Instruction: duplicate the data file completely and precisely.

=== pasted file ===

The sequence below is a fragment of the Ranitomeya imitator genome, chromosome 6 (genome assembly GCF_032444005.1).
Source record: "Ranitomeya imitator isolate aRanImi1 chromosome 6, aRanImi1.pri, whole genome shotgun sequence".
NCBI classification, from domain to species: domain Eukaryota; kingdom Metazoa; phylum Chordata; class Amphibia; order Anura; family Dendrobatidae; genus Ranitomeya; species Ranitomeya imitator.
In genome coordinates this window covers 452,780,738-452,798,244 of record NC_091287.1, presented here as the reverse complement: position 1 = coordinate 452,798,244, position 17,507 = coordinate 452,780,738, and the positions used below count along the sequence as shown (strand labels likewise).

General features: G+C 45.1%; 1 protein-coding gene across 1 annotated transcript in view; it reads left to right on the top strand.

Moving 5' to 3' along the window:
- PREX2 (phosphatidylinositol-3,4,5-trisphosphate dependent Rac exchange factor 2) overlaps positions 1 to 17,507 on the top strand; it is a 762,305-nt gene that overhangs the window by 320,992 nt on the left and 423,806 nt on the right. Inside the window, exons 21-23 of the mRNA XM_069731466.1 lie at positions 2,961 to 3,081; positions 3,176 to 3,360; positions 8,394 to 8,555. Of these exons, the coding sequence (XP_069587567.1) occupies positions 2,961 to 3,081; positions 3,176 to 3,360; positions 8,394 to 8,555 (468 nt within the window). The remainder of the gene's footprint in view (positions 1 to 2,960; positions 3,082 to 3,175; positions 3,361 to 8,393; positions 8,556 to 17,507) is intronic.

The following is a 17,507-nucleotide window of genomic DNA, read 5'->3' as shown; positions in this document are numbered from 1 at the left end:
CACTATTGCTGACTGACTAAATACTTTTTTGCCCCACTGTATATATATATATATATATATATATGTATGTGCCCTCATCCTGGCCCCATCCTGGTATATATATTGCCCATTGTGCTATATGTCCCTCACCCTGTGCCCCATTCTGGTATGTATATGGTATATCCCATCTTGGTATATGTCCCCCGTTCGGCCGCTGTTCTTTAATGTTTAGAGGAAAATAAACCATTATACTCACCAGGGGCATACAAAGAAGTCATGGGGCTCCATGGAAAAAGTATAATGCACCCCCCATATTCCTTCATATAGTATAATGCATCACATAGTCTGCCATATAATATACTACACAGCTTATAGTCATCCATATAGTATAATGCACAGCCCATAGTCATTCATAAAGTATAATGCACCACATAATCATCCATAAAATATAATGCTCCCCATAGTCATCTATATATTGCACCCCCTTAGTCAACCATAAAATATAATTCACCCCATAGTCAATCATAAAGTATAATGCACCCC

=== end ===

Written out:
The sequence below is a fragment of the Ranitomeya imitator genome, chromosome 6 (genome assembly GCF_032444005.1).
Source record: "Ranitomeya imitator isolate aRanImi1 chromosome 6, aRanImi1.pri, whole genome shotgun sequence".
NCBI classification, from domain to species: domain Eukaryota; kingdom Metazoa; phylum Chordata; class Amphibia; order Anura; family Dendrobatidae; genus Ranitomeya; species Ranitomeya imitator.
In genome coordinates this window covers 452,780,738-452,798,244 of record NC_091287.1, presented here as the reverse complement: position 1 = coordinate 452,798,244, position 17,507 = coordinate 452,780,738, and the positions used below count along the sequence as shown (strand labels likewise).

General features: G+C 45.1%; 1 protein-coding gene across 1 annotated transcript in view; it reads left to right on the top strand.

Moving 5' to 3' along the window:
- PREX2 (phosphatidylinositol-3,4,5-trisphosphate dependent Rac exchange factor 2) overlaps positions 1 to 17,507 on the top strand; it is a 762,305-nt gene that overhangs the window by 320,992 nt on the left and 423,806 nt on the right. Inside the window, exons 21-23 of the mRNA XM_069731466.1 lie at positions 2,961 to 3,081; positions 3,176 to 3,360; positions 8,394 to 8,555. Of these exons, the coding sequence (XP_069587567.1) occupies positions 2,961 to 3,081; positions 3,176 to 3,360; positions 8,394 to 8,555 (468 nt within the window). The remainder of the gene's footprint in view (positions 1 to 2,960; positions 3,082 to 3,175; positions 3,361 to 8,393; positions 8,556 to 17,507) is intronic.

The following is a 17,507-nucleotide window of genomic DNA, read 5'->3' as shown; positions in this document are numbered from 1 at the left end:
CACTATTGCTGACTGACTAAATACTTTTTTGCCCCACTGTATATATATATATATATATATATATGTATGTGCCCTCATCCTGGCCCCATCCTGGTATATATATTGCCCATTGTGCTATATGTCCCTCACCCTGTGCCCCATTCTGGTATGTATATGGTATATCCCATCTTGGTATATGTCCCCCGTTCGGCCGCTGTTCTTTAATGTTTAGAGGAAAATAAACCATTATACTCACCAGGGGCATACAAAGAAGTCATGGGGCTCCATGGAAAAAGTATAATGCACCCCCCATATTCCTTCATATAGTATAATGCATCACATAGTCTGCCATATAATATACTACACAGCTTATAGTCATCCATATAGTATAATGCACAGCCCATAGTCATTCATAAAGTATAATGCACCACATAATCATCCATAAAATATAATGCTCCCCATAGTCATCTATATATTGCACCCCCTTAGTCAACCATAAAATATAATTCACCCCATAGTCAATCATAAAGTATAATGCACCCC